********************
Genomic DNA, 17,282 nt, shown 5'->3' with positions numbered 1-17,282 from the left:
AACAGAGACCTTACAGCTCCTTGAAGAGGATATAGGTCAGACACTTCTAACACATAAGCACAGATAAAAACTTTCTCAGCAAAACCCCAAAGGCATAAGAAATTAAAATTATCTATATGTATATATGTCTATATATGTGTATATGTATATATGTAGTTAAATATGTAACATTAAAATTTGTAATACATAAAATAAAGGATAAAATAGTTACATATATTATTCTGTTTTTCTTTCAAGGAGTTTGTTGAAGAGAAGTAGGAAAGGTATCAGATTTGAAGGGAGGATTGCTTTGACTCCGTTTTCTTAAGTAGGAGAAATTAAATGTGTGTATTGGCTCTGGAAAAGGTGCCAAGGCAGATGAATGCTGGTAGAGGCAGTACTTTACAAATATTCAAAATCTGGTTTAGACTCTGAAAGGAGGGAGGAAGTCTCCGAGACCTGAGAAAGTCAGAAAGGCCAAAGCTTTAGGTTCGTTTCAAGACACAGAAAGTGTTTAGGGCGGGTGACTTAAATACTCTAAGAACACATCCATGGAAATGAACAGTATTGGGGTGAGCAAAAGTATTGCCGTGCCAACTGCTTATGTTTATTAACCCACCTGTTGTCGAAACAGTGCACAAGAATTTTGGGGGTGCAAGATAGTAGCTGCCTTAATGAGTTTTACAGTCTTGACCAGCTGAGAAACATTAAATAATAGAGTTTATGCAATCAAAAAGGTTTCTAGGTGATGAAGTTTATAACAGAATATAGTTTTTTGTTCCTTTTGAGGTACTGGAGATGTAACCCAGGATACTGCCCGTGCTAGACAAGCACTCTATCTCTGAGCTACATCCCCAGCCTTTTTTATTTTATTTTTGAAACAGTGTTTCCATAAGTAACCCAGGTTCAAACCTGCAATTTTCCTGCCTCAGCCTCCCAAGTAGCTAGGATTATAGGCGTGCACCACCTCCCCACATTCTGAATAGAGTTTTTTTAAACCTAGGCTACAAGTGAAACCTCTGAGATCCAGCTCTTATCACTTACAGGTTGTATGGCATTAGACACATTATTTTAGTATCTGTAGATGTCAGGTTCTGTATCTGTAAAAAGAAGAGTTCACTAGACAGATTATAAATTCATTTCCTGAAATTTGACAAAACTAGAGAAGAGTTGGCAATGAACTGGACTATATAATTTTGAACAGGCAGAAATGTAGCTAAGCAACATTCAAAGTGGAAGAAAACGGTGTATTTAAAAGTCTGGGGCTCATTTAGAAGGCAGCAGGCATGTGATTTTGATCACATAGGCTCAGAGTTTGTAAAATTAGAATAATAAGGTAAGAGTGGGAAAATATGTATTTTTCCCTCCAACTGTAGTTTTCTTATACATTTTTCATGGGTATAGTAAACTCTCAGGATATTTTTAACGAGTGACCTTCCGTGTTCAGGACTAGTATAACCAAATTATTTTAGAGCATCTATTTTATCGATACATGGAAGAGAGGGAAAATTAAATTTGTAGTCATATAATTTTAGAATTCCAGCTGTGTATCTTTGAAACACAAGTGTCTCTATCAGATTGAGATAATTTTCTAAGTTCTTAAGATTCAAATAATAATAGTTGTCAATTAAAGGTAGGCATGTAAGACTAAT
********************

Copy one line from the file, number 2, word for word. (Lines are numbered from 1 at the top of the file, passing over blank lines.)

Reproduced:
AACAGAGACCTTACAGCTCCTTGAAGAGGATATAGGTCAGACACTTCTAACACATAAGCACAGATAAAAACTTTCTCAGCAAAACCCCAAAGGCATAAGAAATTAAAATTATCTATATGTATATATGTCTATATATGTGTATATGTATATATGTAGTTAAATATGTAACATTAAAATTTGTAATACATAAAATAAAGGATAAAATAGTTACATATATTATTCTGTTTTTCTTTCAAGGAGTTTGTTGAAGAGAAGTAGGAAAGGTATCAGATTTGAAGGGAGGATTGCTTTGACTCCGTTTTCTTAAGTAGGAGAAATTAAATGTGTGTATTGGCTCTGGAAAAGGTGCCAAGGCAGATGAATGCTGGTAGAGGCAGTACTTTACAAATATTCAAAATCTGGTTTAGACTCTGAAAGGAGGGAGGAAGTCTCCGAGACCTGAGAAAGTCAGAAAGGCCAAAGCTTTAGGTTCGTTTCAAGACACAGAAAGTGTTTAGGGCGGGTGACTTAAATACTCTAAGAACACATCCATGGAAATGAACAGTATTGGGGTGAGCAAAAGTATTGCCGTGCCAACTGCTTATGTTTATTAACCCACCTGTTGTCGAAACAGTGCACAAGAATTTTGGGGGTGCAAGATAGTAGCTGCCTTAATGAGTTTTACAGTCTTGACCAGCTGAGAAACATTAAATAATAGAGTTTATGCAATCAAAAAGGTTTCTAGGTGATGAAGTTTATAACAGAATATAGTTTTTTGTTCCTTTTGAGGTACTGGAGATGTAACCCAGGATACTGCCCGTGCTAGACAAGCACTCTATCTCTGAGCTACATCCCCAGCCTTTTTTATTTTATTTTTGAAACAGTGTTTCCATAAGTAACCCAGGTTCAAACCTGCAATTTTCCTGCCTCAGCCTCCCAAGTAGCTAGGATTATAGGCGTGCACCACCTCCCCACATTCTGAATAGAGTTTTTTTAAACCTAGGCTACAAGTGAAACCTCTGAGATCCAGCTCTTATCACTTACAGGTTGTATGGCATTAGACACATTATTTTAGTATCTGTAGATGTCAGGTTCTGTATCTGTAAAAAGAAGAGTTCACTAGACAGATTATAAATTCATTTCCTGAAATTTGACAAAACTAGAGAAGAGTTGGCAATGAACTGGACTATATAATTTTGAACAGGCAGAAATGTAGCTAAGCAACATTCAAAGTGGAAGAAAACGGTGTATTTAAAAGTCTGGGGCTCATTTAGAAGGCAGCAGGCATGTGATTTTGATCACATAGGCTCAGAGTTTGTAAAATTAGAATAATAAGGTAAGAGTGGGAAAATATGTATTTTTCCCTCCAACTGTAGTTTTCTTATACATTTTTCATGGGTATAGTAAACTCTCAGGATATTTTTAACGAGTGACCTTCCGTGTTCAGGACTAGTATAACCAAATTATTTTAGAGCATCTATTTTATCGATACATGGAAGAGAGGGAAAATTAAATTTGTAGTCATATAATTTTAGAATTCCAGCTGTGTATCTTTGAAACACAAGTGTCTCTATCAGATTGAGATAATTTTCTAAGTTCTTAAGATTCAAATAATAATAGTTGTCAATTAAAGGTAGGCATGTAAGACTAAT